Referring now to FIG. 2, there is shown a silicon substrate 30, upon which is grown thermally a silicon oxide layer 32 by methods well known in the art, with a thickness of between about 500 and 5,000 Angstroms. A first conductive layer 34 is deposited on silicon oxide layer 32. In one embodiment of the invention, this layer is aluminum and is deposited typically by evaporation or sputtering, to a thickness of between about 3,000 and 10,000 Angstroms. This layer is connected to a silicon junction 72 in the substrate, which will act as a terminal during later application of the voltage to the antifuse element. This layer is also connected to the rest of the integrated circuit (not shown). Also formed during this processing step is the large contact pad area 52, which typically has an area of between about 3030 and 200200 micrometers.

A layer of aluminum oxide is deposited and patterned by conventional lithography and etching to form the antifuse dielectric 36. This layer has a thickness of between about 100 and 500 Angstroms. An intermetal dielectric layer 38 is then deposited, typically an oxide material or borophosphosilicate glass (BPSG) deposited by chemical vapor deposition to a thickness of between about 1,000 and 10,000 Angstroms. This layer is patterned by standard lithography and etching to expose the dielectric 36. A second layer of metal 40, of a thickness of between about 3,000 and 10,000 Angstroms is deposited over the intermetal dielectric 38 and connecting to antifuse dielectric 36 to complete the antifuse element.

Plasma processing steps may now be completed without accumulating charge and causing the antenna effect. The antifuse device acts as an open circuit between the large contact pad area and the rest of the integrated circuit. Any charges that accumulate on the large contact pad area or on the second conductive layer are prevented from accumulating at the gate oxide of the active devices and causing the antenna effect problems.

A further embodiment of the invention is shown in FIG. 3. This embodiment is identical to that shown in FIG. 2, except that first conductive layer 34 can be any typical first level metal, such as aluminum, titanium or tungsten, and a thin layer of titanium 42 is deposited on first conductive layer 34 to a thickness of between about 500 and 2,000 Angstroms. Also, antifuse dielectric 36 is titanium oxide, and has a thickness of between about 60 and 200 Angstroms. Silicon junction 72 is connected via layer 34.

A further embodiment of the FIG. 3 structure is to deposit polysilicon as first conductive layer 34, and a metal silicide, such as tungsten silicide, as layer 42. Polysilicon is deposited to a thickness of between about 800 and 2,000 Angstroms, typically by Low Pressure Chemical Vapor Deposition (LPCVD). Metal silicide layer 42 is deposited typically by evaporation, to a thickness of between about 800 and 3,000 Angstroms. In this embodiment, dielectric 36 is silicon oxide, deposited to a thickness of between about 100 and 500 Angstroms. The large contact pad 52 in this embodiment is formed simultaneously with and using the same metal as second conductive layer 40.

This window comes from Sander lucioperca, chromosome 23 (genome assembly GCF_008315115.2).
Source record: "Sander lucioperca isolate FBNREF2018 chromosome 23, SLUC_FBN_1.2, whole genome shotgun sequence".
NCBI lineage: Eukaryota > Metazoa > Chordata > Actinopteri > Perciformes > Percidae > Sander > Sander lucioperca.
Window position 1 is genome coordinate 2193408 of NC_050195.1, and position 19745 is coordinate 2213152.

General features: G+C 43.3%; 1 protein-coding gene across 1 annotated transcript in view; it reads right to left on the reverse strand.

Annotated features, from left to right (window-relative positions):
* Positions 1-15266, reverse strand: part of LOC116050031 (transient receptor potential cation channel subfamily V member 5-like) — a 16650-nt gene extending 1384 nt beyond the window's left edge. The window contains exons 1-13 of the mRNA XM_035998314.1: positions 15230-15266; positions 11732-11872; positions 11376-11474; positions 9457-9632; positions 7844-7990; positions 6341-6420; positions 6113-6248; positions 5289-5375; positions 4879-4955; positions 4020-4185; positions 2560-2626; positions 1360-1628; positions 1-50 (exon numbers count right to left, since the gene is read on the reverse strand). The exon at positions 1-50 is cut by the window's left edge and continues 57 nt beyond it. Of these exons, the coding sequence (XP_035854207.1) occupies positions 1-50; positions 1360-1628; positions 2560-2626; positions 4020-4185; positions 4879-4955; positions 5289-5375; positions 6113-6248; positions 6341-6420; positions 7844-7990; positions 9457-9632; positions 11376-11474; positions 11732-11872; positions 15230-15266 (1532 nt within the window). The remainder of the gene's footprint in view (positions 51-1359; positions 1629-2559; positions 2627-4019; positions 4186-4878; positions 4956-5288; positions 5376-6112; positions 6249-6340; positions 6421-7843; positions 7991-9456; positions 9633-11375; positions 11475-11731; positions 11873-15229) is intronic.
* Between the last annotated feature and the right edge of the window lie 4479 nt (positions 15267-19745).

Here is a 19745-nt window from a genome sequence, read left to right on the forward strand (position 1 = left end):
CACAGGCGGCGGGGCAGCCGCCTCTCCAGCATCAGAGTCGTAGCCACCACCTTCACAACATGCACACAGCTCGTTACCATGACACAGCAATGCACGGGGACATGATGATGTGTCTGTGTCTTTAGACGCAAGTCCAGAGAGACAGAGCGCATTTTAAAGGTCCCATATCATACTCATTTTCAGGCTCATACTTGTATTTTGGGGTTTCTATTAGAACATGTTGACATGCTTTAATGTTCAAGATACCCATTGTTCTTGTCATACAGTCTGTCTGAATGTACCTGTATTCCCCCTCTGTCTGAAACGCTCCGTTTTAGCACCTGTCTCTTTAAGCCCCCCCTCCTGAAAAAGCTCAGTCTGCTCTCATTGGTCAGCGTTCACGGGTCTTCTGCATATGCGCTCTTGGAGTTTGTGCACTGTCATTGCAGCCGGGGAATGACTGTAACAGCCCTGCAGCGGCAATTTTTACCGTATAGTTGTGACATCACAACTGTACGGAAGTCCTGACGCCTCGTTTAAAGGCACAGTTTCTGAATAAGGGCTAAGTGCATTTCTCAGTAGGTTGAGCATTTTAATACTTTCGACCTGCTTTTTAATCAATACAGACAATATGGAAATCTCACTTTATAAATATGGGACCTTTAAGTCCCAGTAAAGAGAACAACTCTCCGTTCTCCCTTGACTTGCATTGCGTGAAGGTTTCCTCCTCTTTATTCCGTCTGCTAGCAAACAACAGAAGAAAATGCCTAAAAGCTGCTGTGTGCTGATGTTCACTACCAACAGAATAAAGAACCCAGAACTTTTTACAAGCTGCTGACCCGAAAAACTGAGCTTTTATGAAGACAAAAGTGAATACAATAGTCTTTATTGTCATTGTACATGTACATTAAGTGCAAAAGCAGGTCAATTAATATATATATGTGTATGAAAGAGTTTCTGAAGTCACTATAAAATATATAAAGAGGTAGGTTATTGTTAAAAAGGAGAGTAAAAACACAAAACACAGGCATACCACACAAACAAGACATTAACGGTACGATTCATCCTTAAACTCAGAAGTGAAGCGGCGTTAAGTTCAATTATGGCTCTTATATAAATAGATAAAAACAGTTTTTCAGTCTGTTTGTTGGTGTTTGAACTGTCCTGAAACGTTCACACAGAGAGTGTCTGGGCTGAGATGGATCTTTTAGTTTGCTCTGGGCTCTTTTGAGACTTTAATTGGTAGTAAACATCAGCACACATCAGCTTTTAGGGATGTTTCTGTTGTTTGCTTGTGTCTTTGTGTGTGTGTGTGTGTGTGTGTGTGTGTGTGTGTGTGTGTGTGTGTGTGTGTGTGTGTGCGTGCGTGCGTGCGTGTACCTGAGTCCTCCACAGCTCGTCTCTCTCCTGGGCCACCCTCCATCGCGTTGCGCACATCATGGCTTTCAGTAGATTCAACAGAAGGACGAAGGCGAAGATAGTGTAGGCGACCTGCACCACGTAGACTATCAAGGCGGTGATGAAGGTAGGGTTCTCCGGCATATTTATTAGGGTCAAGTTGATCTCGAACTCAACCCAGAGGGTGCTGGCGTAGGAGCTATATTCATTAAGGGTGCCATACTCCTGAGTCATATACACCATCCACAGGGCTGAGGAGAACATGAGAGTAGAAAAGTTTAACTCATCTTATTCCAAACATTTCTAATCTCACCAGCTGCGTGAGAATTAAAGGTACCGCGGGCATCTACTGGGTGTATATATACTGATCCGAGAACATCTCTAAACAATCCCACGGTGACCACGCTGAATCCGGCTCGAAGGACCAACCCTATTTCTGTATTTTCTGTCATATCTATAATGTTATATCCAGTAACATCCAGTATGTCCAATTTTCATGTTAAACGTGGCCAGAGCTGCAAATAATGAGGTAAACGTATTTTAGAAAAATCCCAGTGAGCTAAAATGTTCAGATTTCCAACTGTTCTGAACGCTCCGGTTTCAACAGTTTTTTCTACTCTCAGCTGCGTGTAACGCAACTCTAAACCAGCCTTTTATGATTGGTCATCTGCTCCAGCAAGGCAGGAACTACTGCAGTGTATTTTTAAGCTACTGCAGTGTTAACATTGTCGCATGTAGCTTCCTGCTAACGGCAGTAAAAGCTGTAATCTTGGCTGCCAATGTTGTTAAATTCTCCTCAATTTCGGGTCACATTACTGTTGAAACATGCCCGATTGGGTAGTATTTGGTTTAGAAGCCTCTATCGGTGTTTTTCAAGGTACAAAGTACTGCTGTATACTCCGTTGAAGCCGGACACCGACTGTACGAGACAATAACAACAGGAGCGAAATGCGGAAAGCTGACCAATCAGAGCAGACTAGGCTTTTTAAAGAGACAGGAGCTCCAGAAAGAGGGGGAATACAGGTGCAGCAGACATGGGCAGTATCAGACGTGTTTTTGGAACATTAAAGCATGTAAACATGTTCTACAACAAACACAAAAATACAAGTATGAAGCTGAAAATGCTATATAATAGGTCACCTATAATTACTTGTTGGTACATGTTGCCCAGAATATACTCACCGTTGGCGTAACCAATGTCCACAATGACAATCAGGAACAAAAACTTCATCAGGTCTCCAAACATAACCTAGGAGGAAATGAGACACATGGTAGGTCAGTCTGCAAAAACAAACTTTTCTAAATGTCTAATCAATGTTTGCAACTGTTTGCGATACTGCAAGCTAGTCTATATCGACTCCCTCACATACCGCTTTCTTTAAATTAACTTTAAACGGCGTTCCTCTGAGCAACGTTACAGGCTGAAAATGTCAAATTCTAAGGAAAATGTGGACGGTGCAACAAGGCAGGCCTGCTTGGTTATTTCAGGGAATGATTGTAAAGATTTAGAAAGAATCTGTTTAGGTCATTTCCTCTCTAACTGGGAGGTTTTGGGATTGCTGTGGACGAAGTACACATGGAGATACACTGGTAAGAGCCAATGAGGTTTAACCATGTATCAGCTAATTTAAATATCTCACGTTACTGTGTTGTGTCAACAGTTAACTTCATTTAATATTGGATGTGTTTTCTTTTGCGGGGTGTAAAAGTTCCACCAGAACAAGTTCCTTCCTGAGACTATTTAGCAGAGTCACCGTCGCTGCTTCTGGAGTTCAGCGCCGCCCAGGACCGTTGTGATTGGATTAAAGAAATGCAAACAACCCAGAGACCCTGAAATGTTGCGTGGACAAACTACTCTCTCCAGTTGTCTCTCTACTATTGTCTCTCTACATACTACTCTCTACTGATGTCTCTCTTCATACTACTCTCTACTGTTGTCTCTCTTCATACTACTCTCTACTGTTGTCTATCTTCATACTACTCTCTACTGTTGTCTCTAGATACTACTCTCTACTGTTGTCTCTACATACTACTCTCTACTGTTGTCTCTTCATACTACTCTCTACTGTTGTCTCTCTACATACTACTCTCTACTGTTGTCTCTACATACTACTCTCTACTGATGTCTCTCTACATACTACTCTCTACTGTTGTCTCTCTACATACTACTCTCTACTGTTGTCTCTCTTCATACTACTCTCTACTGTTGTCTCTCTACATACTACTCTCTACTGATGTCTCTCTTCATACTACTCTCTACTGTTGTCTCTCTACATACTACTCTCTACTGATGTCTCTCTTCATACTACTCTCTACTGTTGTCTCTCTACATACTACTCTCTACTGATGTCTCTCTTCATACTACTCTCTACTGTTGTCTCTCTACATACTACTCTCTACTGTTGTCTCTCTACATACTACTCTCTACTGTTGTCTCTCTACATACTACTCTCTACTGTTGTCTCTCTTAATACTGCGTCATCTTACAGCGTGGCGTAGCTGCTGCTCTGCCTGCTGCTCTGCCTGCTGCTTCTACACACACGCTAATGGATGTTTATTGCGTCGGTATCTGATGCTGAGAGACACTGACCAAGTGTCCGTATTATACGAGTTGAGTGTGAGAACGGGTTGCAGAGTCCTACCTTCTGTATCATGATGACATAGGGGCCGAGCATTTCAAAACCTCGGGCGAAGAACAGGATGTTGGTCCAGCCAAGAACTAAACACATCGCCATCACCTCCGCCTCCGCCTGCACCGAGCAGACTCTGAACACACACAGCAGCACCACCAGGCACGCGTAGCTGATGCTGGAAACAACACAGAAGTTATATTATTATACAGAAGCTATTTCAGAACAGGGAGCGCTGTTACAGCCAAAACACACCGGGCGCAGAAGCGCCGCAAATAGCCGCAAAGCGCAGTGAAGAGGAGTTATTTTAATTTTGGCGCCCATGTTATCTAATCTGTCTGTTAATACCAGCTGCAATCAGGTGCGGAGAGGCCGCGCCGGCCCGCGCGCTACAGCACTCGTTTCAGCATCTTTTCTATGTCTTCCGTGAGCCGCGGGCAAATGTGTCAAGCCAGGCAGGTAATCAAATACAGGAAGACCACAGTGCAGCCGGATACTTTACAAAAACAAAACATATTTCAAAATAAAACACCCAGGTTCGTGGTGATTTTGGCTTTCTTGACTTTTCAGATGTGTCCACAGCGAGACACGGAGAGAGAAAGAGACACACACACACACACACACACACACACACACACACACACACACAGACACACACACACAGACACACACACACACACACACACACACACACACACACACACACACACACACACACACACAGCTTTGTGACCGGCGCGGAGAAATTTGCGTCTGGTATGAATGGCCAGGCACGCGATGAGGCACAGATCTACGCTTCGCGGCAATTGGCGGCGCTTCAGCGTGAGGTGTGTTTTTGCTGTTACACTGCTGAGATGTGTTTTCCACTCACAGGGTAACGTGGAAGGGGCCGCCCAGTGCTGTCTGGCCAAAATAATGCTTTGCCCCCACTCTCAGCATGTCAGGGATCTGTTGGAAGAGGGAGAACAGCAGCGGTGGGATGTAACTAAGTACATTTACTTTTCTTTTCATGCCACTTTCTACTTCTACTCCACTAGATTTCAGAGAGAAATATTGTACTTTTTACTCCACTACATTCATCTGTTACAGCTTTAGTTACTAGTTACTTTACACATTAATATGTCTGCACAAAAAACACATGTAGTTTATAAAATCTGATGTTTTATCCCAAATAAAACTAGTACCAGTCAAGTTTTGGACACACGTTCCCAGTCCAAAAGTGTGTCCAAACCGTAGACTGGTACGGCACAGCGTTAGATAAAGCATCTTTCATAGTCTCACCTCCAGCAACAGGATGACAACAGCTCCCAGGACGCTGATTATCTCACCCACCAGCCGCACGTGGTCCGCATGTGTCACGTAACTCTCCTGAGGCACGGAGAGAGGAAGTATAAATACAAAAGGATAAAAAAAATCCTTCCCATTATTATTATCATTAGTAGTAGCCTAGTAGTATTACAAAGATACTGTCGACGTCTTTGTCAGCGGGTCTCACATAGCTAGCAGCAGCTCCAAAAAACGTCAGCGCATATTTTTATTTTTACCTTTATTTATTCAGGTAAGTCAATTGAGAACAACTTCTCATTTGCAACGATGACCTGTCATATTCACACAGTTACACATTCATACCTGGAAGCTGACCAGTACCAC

Referring now to FIG. 4, a further embodiment of the invention is shown in which the lower conductor of the antifuse device is a heavily doped N+silicon junction 44 in P substrate 30. This junction is formed by methods well known to those of ordinary skill in the art, and simultaneously with silicon junction 72. A silicon oxide layer is then grown thermally by conventional means to a thickness of between about 100 and 500 Angstroms and patterned to form antifuse dielectric 46. Dielectric layer 48 of, for instance, silicon dioxide, is deposited and patterned to form an opening to the antifuse dielectric 46. Second conductive layer 50 is deposited over dielectric layer 48 and can be either metal or polysilicon, completes formation of the antifuse device. When second conductive layer 50 is a metal, the large contact pad 52 is formed simultaneously with and using the same metal as second conductive layer 50. When polysilicon is used for the second conductive layer, the large contact pad 52 is formed of metal in a separate processing step.

FIG. 5a shows a schematic diagram of the completed structure. Large metal contact pad 52 is connected to antifuse device 54, which electrically isolates the pad from the rest of the integrated circuit during plasma processing and protects gate oxides in the integrated circuit device structures from damage due to the antenna effect. Also shown is ESD input protection circuit 56, including resistor 58, and internal circuitry 60. When plasma processing is complete, a voltage of between about -15 and -50 volts (relative to the P substrate) is applied to antifuse 54, via several 10 microsecond pulses, until a low impedance element is formed. A positive voltage of between about +15 and +50 volts may also be used, depending on the needs of the ESD input protection circuit.

FIG. 5b shows the schematic diagram with the low impedance element 62. Resistor 58 of the ESD input protection circuit 56 is designed with a resistance of between about 100 and 2,000 ohms to take into account the resistance of low impedance element 62, which has a resistance of between about 10 and 200 ohms.

While the invention has been particularly shown and described with reference to the preferred embodiments thereof, it will be understood by those skilled in the art that various changes in form and details may be made without departing from the spirit and scope of the invention.

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Classifications
U.S. Classification438/467, 257/E23.02, 257/E23.147
International ClassificationH01L23/485, H01L27/02, H01L23/525
Cooperative ClassificationH01L2924/01022, H01L2924/01015, H01L2924/3011, H01L24/05, H01L2924/19043, H01L2924/01013, H01L27/0251, H01L2224/05599, H01L23/5252, H01L2924/19041, H01L2924/14, H01L2924/01074, H01L2924/01082, H01L2924/01014, H01L2224/05624, H01L2924/01033
European ClassificationH01L24/05, H01L27/02B4F, H01L23/525A
Legal Events
DateCodeEventDescription
Feb 27, 2006FPAYFee payment
Year of fee payment: 12
Jan 28, 2002FPAYFee payment
Year of fee payment: 8
Sep 29, 1997FPAYFee payment
Year of fee payment: 4
Dec 27, 1994CCCertificate of correction
Jun 24, 1993ASAssignment
Owner name: UNITED MICROELECTRONICS CORPORATION, TAIWAN
Free format text: ASSIGNMENT OF ASSIGNORS INTEREST;ASSIGNORS:HONG, GARY;KO, JOE;REEL/FRAME:006641/0867
Effective date: 19930519